Stainless steel is a ubiquitous aspect of modern life, providing protection against a small amount of corrosion in chromium and other metals, allowing us to use steel in an unimaginable way at once. The original science behind it was discovered around 1800 and is believed to have been first widely applied in the mid-19th century. However, this belief has long since gone into the cool hard reality of evidence of advanced steel making.
A dominant discovery in the late twentieth century was made about 1000 years ago, not 100 as most historians had imagined. The loss may be a reflection of the lack of respect for technologies of other post-Renaissance cultures in Northern Europe.
At first steel production was more of an industry than a science. As a result, traces of chromium in ancient steel weapons and equipment have been blown away by accident. Dr Rahil Alipour of University College London found evidence that instead the Persians were master steel makers who had a very good idea of what they had been doing for hundreds of years.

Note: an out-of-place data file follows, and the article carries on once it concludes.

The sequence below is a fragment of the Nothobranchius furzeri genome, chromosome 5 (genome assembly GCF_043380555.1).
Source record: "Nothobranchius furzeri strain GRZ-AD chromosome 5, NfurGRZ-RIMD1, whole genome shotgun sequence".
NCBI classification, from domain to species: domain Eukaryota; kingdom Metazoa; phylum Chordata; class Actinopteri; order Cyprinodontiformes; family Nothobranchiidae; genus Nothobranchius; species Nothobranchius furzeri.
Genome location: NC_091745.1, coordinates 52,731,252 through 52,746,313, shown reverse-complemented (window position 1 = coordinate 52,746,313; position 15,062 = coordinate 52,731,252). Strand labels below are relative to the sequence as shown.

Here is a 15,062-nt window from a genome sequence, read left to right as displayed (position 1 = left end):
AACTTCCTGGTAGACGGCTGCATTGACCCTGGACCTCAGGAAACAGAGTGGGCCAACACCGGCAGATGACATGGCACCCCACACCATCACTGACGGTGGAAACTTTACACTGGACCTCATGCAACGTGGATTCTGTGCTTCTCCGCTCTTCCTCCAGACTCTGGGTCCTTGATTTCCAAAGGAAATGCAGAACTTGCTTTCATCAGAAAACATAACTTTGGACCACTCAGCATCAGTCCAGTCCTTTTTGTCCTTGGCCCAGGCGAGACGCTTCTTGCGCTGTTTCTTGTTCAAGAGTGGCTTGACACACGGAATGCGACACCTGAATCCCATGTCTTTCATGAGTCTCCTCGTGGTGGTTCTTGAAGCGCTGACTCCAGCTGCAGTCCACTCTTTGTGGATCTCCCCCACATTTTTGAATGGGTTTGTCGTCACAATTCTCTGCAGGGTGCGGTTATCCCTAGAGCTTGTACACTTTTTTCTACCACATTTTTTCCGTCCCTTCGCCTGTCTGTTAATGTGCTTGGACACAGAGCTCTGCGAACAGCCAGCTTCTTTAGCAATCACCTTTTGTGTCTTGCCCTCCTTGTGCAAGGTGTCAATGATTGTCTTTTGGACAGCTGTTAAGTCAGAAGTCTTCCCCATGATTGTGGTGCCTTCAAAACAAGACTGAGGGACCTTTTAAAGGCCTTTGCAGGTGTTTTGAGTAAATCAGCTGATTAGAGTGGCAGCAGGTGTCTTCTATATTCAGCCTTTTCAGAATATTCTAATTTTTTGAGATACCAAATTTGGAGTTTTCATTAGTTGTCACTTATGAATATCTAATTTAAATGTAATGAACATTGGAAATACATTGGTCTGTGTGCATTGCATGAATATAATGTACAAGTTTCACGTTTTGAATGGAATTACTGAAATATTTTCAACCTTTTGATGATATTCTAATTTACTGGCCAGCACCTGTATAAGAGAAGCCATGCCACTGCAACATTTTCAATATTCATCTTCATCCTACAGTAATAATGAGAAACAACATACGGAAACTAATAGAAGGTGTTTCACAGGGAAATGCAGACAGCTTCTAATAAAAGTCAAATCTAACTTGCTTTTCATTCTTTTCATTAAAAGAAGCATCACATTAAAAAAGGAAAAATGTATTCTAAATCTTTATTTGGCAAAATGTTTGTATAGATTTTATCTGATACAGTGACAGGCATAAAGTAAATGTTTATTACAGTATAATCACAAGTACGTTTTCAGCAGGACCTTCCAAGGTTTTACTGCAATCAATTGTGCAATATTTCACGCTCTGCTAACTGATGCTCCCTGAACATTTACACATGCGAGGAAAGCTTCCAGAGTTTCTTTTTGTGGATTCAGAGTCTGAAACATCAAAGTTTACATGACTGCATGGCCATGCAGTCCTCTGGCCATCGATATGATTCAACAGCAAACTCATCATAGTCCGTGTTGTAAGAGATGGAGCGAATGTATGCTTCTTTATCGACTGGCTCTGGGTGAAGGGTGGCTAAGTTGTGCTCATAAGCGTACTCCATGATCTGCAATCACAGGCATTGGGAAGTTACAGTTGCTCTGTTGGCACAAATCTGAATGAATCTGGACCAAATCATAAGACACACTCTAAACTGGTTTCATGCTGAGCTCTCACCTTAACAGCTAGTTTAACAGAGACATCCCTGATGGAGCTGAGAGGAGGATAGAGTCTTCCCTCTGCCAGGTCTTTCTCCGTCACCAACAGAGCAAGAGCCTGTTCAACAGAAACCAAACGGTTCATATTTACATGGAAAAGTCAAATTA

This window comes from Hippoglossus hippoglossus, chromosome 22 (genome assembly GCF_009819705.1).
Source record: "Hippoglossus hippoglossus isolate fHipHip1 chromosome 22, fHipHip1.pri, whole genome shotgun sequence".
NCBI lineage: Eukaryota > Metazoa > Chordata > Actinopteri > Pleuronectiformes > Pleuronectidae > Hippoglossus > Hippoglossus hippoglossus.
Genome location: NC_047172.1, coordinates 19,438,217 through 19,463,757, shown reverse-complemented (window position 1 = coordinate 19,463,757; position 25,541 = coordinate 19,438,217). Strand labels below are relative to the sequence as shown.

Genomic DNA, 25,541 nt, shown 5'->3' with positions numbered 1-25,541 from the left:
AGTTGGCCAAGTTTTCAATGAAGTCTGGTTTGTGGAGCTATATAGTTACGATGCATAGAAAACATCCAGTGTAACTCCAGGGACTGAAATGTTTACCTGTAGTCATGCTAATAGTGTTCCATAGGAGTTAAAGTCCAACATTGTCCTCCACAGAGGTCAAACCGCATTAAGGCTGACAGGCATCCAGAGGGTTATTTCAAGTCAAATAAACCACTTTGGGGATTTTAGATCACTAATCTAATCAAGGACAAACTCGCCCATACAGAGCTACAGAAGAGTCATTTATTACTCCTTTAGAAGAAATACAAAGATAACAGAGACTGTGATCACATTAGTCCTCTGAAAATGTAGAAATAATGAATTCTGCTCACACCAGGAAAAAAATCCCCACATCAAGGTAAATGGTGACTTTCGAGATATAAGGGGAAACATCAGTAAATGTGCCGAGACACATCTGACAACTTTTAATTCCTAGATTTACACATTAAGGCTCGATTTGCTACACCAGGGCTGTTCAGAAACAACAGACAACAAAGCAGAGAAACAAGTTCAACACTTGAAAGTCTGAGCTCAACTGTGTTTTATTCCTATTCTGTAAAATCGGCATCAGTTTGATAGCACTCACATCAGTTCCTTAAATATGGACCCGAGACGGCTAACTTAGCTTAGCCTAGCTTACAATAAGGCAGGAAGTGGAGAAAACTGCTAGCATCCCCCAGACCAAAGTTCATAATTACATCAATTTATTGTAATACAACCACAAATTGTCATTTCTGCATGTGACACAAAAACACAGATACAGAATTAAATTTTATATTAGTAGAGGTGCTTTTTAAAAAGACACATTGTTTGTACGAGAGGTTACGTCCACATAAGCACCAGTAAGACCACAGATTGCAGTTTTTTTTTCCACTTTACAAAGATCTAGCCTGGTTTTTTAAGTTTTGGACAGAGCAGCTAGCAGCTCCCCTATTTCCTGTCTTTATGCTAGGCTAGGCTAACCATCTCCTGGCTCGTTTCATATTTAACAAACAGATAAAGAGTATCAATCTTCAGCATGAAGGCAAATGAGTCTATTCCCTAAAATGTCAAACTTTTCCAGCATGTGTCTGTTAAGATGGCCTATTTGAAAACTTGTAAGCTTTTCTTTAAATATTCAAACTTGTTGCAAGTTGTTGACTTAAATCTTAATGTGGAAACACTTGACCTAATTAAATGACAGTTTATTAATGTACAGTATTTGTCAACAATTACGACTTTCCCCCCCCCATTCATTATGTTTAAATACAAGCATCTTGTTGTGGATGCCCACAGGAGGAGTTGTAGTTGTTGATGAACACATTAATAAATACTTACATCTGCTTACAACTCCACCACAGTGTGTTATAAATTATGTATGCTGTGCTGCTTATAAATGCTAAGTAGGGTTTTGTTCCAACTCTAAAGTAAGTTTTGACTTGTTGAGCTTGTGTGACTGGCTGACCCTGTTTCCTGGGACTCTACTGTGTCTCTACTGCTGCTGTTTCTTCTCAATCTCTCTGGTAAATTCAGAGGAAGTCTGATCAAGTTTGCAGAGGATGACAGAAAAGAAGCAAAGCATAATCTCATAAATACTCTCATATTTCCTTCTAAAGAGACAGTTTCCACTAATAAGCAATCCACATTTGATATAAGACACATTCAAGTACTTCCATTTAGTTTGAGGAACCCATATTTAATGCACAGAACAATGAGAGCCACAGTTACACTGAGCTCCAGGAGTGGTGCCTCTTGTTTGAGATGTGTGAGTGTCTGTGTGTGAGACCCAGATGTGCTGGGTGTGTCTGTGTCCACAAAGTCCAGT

The synthesis includes a recipe for making steel in a crucible, the only evidence that this era has existed since a few steel makers were educated. Evidence of this can be found not only in ancient steel, but also in a manuscript from the tenth or eleventh century of the Western calendar entitled al-Jamahir fi Marifah al-Jawahi (‘A Struggle for Knowing Gems’).
Author Abu-Rayhan Biruni, famous for the breadth of his scholarship, cited it as an important material for making steel. However, over time it has become apparent that modern scholars were dissatisfied with what Biruni was actually saying.
“Our research provides the first evidence of the deliberate addition of chromium minerals to steel production,” he said in a statement. In the Journal of Archaeological Science, Alipour argued that the secret ingredient in Biruni was chromite, rich in chromium as its name implies.
They contain 1-2 percent chromium, much less used than stainless steel but sufficient to resist corrosion. Ancient documents refer to the Persian tea plantation as the center of steel making. Alipour and co-authors threw steel bits behind crucible sludge in a village in Iran known as Shahak.
Nevertheless, if the method is preserved, it can easily lead to long before modern steel-making techniques are discovered. Instead, the value of adding chromium to steel needs to be rediscovered from scratch. Alipore translated a thirteenth-century manuscript that praised Chahak Steel for its beautiful patterns but referred to its swords as fragile. In an age where soldiers’ lives depended on the longevity of their weapons but there was ample time to clean them, no less important than the rigidity of force-resistance.